SANTO DOMINGO 1st 7000410009999999999♠4.1% 27,975 27,596 0.26% 55.49 21.42 500 1,300 36 17°38′16″N 120°24′36″E / 17.6378°N 120.4101°E / 17.6378; 120.4101 (Santo Domingo)
SIGAY 2nd 6999400000000000000♠0.4% 2,737 2,419 2.38% 81.55 31.49 34 88 7 17°02′34″N 120°34′46″E / 17.0429°N 120.5795°E / 17.0429; 120.5795 (Sigay)
SINAIT 1st 7000370000000000000♠3.7% 25,640 25,427 0.16% 65.56 25.31 390 1,000 44 17°51′59″N 120°27′22″E / 17.8664°N 120.4561°E / 17.8664; 120.4561 (Sinait)
SUGPON 2nd 6999700000000000000♠0.7% 4,585 3,820 3.54% 57.11 22.05 80 210 6 16°49′38″N 120°29′45″E / 16.8272°N 120.4959°E / 16.8272; 120.4959 (Sugpon)
SUYO 2nd 7000170000000000000♠1.7% 11,446 10,622 1.43% 124.00 47.88 92 240 8 16°58′33″N 120°31′30″E / 16.9758°N 120.5249°E / 16.9758; 120.5249 (Suyo)
TAGUDIN 2nd 7000570000000000000♠5.7% 39,277 38,122 0.57% 151.19 58.37 260 670 43 16°56′04″N 120°26′42″E / 16.9345°N 120.4450°E / 16.9345; 120.4450 (Tagudin)
VIGAN † 1st 7000780000000000000♠7.8% 53,879 49,747 1.53% 25.12 9.70 2,100 5,400 39 17°34′22″N 120°23′12″E / 17.5729°N 120.3867°E / 17.5729; 120.3867 (Vigan)
TOTAL 689,668 658,587 0.88% 2,596.00 1,002.32 270 700 768 (SEE GEOGROUP BOX )
The 32 municipalities and 2 cities of the province comprise a total
of 768 barangays , with Puro in
Magsingal as the most populous in
2010, and Montero in
Banayoyo as the least. Further information: List
of barangays in
POPULATION CENSUS OF ILOCOS SUR
YEAR POP. ±% P.A.
1903 189,572 —
1918 247,458 +1.79%
1939 271,532 +0.44%
1948 276,278 +0.19%
1960 338,058 +1.70%
1970 385,139 +1.31%
1975 419,776 +1.74%
YEAR POP. ±% P.A.
1980 443,591 +1.11%
1990 519,966 +1.60%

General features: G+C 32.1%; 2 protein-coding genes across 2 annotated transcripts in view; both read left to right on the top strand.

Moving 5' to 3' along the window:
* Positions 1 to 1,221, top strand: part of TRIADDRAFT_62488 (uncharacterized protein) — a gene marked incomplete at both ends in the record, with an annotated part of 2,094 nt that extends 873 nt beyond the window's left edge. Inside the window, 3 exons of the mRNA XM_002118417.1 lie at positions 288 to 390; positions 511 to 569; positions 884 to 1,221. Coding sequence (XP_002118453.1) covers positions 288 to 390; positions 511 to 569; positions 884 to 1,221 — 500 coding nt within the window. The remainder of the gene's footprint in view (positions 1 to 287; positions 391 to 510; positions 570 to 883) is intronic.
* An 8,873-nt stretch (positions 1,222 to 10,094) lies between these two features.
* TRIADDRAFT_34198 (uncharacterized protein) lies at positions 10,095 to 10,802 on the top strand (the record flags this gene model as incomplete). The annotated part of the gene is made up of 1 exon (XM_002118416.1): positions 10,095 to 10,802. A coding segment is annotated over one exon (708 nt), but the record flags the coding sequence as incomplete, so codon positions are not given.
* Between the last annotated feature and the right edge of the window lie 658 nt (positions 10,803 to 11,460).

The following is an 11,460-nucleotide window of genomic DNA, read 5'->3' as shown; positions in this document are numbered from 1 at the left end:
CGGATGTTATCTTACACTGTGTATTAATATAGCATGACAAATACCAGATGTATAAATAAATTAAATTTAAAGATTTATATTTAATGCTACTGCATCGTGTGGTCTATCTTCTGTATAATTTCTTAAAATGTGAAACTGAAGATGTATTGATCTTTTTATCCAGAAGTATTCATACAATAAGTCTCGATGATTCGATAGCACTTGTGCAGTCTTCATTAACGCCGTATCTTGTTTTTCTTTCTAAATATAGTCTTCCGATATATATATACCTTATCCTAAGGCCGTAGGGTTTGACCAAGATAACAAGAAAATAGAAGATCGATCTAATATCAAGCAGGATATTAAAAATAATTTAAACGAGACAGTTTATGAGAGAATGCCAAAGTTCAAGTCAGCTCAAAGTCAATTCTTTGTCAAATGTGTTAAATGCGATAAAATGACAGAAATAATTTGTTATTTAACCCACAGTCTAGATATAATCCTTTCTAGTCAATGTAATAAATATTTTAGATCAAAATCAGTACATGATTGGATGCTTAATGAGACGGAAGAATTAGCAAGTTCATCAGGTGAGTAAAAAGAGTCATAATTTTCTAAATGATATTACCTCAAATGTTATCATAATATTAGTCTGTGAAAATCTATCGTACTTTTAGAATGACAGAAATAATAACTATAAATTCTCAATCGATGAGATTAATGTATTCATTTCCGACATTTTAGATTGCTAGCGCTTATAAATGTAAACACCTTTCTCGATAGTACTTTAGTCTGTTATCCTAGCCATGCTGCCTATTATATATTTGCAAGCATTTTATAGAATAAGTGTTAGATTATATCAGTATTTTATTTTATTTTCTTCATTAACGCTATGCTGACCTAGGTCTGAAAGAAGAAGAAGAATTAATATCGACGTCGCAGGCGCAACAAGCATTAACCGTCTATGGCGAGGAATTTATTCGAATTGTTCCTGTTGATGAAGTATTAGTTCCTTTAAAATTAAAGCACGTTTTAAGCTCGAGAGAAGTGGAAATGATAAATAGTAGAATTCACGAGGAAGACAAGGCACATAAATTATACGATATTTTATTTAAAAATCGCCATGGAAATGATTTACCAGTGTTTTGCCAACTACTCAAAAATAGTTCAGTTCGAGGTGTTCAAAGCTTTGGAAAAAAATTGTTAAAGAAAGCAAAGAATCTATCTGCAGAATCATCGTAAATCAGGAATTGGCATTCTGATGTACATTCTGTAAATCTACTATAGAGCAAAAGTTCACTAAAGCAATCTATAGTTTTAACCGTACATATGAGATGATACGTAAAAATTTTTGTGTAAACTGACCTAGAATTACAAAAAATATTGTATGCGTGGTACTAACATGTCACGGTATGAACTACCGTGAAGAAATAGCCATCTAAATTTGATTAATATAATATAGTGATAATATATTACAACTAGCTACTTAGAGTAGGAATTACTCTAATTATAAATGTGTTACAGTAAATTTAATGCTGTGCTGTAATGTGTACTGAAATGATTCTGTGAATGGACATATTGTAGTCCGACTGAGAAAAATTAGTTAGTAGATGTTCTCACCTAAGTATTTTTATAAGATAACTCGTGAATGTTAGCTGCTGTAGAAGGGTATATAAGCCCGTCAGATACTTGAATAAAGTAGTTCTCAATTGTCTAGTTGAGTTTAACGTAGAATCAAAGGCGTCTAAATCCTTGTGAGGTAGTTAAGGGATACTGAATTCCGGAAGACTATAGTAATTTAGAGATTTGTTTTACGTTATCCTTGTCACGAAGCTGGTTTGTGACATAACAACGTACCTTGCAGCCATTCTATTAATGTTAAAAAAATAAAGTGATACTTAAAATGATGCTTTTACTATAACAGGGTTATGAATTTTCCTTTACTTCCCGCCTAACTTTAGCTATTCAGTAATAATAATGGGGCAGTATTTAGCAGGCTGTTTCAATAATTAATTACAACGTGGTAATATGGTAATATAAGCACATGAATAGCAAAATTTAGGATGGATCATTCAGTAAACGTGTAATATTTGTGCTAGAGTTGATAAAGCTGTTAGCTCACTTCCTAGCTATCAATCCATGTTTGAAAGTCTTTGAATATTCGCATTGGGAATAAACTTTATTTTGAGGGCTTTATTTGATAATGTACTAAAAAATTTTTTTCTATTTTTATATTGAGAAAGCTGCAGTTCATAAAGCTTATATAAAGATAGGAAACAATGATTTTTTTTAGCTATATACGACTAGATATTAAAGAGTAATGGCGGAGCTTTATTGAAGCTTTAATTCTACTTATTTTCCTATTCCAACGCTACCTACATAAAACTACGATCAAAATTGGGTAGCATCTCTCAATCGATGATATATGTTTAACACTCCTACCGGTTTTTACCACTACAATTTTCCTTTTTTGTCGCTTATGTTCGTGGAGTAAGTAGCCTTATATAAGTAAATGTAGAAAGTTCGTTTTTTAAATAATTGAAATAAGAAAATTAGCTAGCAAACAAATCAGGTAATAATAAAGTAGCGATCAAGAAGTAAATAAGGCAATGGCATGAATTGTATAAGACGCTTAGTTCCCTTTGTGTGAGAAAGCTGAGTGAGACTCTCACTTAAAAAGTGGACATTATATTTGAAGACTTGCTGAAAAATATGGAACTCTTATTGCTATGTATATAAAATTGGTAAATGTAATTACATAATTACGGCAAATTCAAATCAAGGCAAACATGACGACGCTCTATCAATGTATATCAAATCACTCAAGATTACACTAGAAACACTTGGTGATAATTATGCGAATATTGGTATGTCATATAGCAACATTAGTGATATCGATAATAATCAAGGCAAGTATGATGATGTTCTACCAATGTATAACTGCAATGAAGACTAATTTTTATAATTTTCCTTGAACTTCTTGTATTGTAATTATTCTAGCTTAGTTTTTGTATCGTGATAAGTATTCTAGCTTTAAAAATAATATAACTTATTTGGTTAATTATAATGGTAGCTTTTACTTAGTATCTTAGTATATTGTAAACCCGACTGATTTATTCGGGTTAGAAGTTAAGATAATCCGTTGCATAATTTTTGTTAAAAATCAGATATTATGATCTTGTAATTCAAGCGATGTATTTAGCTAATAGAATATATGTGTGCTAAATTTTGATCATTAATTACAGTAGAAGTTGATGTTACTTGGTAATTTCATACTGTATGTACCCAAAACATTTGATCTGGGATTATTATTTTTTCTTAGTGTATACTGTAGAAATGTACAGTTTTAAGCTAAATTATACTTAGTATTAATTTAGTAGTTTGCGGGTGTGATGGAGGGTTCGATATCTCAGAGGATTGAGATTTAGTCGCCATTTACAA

1995 545,385 +0.90%
2000 594,206 +1.85%
2007 632,255 +0.86%
2010 658,587 +1.50%
2015 689,668 +0.88%
Source: National Statistics Office
The population of
The 1960 census lists 338,058 people; 64,446 dwelling units of which 2,974 are lighted with electricity; 3227 provided with radio; 7379 served with pipe water; 25,137 served with artesian and pumped water; and 310 using electricity, kerosene and gas for cooking.
Miguel de Loarca records around 1582 that the Ilocanos are intelligent as the Zambaleños for they are farmers. The main occupation of the people is agriculture.
Father Juan de Medina noted in 1630 that the natives are ‘the humblest and most tractable known and lived in nest and large settlements'.
The province is predominantly Roman Catholic with 75% of population
Sinait Public Market
The people are engaged in farming, producing food crops, mostly rice, corn, vegetable, root crops, and fruits. Non-food crops include tobacco, cotton, and tigergrass. Cottage industries include loom weaving, furniture making, jewelry making, ceramics, blacksmithing, and food processing.
Rice grains being dried on a road in San Esteban .
Ilocos Sur's economy is agrarian, but its 2,647 square kilometres (1,022 sq mi) of unfertile land is not enough to support a population of 338,579.
Such agricultural crops as rice, corn tobacco and fruit trees dominate their farm industries. Secondary crops are camote and cassava, sugar cane and onions.
The rapidly growing population, the decreasing fertility of the soil,
and the long period between the planting and harvesting season, have
forced the people to turn to manufacture and trade. Many Ilocanos go
to the Cagayán valley, Central Plains and
Weaving is the most extensive handicraft, bolstered by the installation of the NDC Textile Mills in Narvacan which supplies the weavers with yarn.
Other industries are burnay and slipper making in
Chapters of Philippine history and religion are found in the Crisólogo collections which includes family heirlooms, centuries –old "santos", statuettes, ivory images, Vienna furniture, marble-topped tables, ancient-carved beds, rare Chinese porcelains, jars and jarlettes, lamps, Muslim brass wares, and Spanish and Mexican coins.
The Syquia collections, including then President
NOTABLE PEOPLE FROM ILOCOS SUR
* ^ "List of Provinces". PSGC Interactive. Makati City,
Philippines: National Statistical Coordination Board. Archived from
the original on 21 January 2013. Retrieved 19 September 2013.
* ^ A B C D Census of Population (2015). "Region I (Ilocos
Region)". Total Population by Province, City, Municipality and
Barangay. PSA . Retrieved 20 June 2016.
* ^ A B C D "Province: Ilocos Sur". PSGC Interactive.
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Abra Mountain Province